Healthy Dads, Healthy Kids in global spotlight
Tuesday, 13 May 2014
University of Newcastle (UON) Professor Philip Morgan's highly successful obesity prevention program Healthy Dads, Healthy Kids (HDHKTM) has received global recognition for excellence and leadership in promoting health and well-being in the community.
The world-first program, that encourages dads to become family role models and spend quality time with their children using exercise and healthy eating as the engagement medium, was awarded the Excellence in Obesity Prevention Award from the World Health Organization (WHO) Collaborating Centre for Obesity Prevention in Australia. HDHK is a partnership between Coal & Allied, Hunter Medical Research Institute, Hunter New England Health, the University of Newcastle and the community.
Co-Director of UON's Priority Research Centre in Physical Activity and Nutrition and a Professor in the School of Education, Professor Morgan said obesity in men, and prevention of obesity in children, were international public health priorities.
"Fathers have a major influence in the physical, social and emotional development of their children," Professor Morgan said.
"Healthy Dads, Healthy Kids aims to help fathers achieve a healthy weight, and improve the activity and eating behaviours of their children. Making physical activity fun, and part of father-child interaction, is key to the project. At the same time, we are inspiring children to act as 'personal trainers' for their dads and support them by role modelling healthy lifestyles to their dads."
Leading Australian obesity experts judged the university and community-based initiatives vying for the Excellence in Obesity Prevention Award on community engagement; program design and planning; evaluation; implementation and sustainability; governance and transparency.
"Healthy Dads, Healthy Kids has been delivered by trained facilitators across a number of local government areas in NSW, and we've seen significant improvements in a host of physical and mental health outcomes in both children and fathers. A bonus benefit of the program has included increased happiness and bonding within participating families," Professor Morgan said.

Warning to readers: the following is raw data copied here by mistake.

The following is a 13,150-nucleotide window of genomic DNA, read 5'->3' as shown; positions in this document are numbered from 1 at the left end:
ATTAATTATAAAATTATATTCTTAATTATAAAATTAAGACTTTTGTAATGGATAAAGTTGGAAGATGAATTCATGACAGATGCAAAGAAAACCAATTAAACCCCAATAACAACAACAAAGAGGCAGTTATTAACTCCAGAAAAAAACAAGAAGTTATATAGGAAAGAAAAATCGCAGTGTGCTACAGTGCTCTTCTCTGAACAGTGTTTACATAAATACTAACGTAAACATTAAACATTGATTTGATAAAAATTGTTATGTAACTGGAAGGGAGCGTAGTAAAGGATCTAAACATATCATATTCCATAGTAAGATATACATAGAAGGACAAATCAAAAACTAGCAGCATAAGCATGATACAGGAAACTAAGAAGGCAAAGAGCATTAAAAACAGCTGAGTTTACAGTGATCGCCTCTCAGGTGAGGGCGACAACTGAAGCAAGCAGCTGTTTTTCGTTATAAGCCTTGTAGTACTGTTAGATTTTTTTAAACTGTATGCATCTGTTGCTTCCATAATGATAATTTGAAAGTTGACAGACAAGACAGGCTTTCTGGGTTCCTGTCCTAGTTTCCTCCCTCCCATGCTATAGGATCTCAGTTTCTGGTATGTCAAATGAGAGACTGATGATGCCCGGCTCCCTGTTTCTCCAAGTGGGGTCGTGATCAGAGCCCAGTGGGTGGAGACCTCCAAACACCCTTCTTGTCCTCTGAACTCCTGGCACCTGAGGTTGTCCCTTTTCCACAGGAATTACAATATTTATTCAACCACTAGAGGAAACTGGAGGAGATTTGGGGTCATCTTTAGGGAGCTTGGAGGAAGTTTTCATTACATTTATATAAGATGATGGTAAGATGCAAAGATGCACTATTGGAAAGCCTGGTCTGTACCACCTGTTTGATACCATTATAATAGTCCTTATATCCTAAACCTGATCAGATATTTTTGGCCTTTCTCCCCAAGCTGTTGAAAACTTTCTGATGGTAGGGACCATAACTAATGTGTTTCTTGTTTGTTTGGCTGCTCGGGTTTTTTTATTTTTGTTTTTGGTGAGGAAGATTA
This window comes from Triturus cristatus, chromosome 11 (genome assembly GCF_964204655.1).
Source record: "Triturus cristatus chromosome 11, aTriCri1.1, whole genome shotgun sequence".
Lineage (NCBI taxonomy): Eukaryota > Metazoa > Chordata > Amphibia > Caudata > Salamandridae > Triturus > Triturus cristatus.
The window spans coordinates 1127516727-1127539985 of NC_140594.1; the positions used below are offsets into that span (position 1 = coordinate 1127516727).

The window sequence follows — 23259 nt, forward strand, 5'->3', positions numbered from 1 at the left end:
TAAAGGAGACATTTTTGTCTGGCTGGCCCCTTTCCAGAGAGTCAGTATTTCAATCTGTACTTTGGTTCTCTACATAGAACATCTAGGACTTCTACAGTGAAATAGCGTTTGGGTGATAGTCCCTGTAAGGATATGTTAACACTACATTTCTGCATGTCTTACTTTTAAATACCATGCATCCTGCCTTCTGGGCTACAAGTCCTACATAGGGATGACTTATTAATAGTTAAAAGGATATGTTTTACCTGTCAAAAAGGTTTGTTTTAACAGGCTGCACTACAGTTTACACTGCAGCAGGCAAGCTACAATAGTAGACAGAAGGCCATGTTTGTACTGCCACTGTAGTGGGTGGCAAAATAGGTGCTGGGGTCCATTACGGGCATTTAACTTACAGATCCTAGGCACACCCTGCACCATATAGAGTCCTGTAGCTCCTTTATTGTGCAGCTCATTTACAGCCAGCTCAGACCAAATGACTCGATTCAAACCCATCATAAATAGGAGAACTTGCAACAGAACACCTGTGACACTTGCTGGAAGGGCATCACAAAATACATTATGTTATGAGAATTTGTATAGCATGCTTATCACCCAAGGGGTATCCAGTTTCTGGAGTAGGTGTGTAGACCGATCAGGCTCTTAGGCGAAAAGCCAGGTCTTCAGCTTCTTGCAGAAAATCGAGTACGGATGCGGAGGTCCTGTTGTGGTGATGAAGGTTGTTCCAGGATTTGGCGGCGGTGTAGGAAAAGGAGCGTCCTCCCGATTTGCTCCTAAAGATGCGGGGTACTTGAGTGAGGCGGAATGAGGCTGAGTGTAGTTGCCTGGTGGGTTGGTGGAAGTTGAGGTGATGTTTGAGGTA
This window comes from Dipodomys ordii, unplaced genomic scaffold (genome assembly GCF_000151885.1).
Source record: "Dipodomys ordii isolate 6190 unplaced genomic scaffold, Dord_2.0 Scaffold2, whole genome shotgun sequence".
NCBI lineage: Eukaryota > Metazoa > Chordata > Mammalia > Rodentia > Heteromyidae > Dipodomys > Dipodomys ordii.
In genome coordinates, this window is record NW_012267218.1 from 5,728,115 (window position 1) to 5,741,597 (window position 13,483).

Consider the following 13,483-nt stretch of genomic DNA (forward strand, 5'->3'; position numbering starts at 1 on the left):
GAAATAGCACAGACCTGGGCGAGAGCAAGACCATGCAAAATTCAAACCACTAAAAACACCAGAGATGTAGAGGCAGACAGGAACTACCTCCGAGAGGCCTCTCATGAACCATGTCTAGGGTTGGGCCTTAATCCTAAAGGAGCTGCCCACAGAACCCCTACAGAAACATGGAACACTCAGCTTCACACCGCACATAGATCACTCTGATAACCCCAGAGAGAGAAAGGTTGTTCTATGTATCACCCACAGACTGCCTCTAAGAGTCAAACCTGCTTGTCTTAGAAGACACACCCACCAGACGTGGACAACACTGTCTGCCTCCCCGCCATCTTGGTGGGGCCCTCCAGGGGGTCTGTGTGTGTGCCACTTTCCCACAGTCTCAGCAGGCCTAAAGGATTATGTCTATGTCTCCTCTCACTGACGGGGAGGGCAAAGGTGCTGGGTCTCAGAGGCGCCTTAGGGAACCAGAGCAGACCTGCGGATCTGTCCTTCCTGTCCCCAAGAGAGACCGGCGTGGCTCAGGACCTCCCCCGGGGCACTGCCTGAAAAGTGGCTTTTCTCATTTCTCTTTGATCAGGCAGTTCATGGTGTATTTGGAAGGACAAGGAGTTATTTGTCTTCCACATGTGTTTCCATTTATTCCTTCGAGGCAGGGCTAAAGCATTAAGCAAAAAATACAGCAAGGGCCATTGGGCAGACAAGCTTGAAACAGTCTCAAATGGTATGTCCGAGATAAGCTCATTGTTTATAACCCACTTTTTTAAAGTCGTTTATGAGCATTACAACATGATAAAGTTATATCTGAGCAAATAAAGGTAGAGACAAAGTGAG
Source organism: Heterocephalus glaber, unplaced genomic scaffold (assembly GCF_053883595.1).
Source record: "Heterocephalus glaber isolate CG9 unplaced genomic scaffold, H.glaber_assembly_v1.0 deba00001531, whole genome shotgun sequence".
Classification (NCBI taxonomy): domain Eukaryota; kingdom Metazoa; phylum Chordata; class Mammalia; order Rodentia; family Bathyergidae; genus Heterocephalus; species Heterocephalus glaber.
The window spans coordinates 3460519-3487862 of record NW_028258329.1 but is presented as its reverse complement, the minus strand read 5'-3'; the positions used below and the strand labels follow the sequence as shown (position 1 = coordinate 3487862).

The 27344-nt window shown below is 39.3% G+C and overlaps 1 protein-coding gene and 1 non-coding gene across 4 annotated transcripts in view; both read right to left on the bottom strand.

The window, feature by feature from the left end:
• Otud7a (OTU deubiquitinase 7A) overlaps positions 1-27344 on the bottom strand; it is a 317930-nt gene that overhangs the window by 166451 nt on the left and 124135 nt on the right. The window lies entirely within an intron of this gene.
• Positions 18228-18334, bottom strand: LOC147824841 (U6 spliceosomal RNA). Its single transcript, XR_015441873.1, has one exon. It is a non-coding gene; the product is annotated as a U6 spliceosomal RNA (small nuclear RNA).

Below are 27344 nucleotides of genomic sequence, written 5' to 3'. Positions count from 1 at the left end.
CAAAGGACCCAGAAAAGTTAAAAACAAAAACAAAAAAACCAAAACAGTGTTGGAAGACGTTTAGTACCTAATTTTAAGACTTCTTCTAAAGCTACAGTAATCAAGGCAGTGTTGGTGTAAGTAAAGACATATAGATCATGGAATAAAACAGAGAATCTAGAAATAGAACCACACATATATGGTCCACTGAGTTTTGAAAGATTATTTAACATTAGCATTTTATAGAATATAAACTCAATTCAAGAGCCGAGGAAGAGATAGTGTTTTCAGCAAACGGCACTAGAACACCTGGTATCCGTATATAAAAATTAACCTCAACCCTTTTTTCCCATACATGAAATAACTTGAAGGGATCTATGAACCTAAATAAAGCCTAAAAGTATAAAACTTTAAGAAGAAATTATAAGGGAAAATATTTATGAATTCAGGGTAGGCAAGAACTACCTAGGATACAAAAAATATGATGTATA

Coal & Allied Community Relations Manager Shannon Garcia, said they were pleased the Healthy Dads, Healthy Kids program was making a positive difference to the quality of life for many fathers and families.
"Since 2009, Coal & Allied has provided support to convert the University of Newcastle's research into a community-owned model and ensure its sustainability by funding locals to gain the skills and knowledge to assist in the ongoing facilitation of the program," Ms Garcia said.
"We are encouraged to see our investment of almost $600,000 through the Coal and Allied Community Development Fund has contributed to providing a sustainable program that delivers real results for our Upper Hunter Valley communities. We hope the success of the program and global recognition from this award will inspire dads and their families in every community to continue to take their health and well-being seriously."
The award was presented at the 2014 Collaboration of Community-based Obesity Prevention (CO-OPS) National Workshop at Stamford Plaza, Adelaide on Monday 12 May.
In 2010 Healthy Dads, Healthy Kids was awarded first place in the category of Public Health and Policy at the International Congress of Obesity in Stockholm, Sweden. In 2009 Sports Medicine Australia recognised the program with the prestigious ASICS medal, naming it the best research project at its national conference.
HMRI is a partnership between the University of Newcastle, Hunter New England Health and the community.
For interviews with Professor Philip Morgan, contact Media and Public Relations, on 02 4921 5577 or email@example.com.
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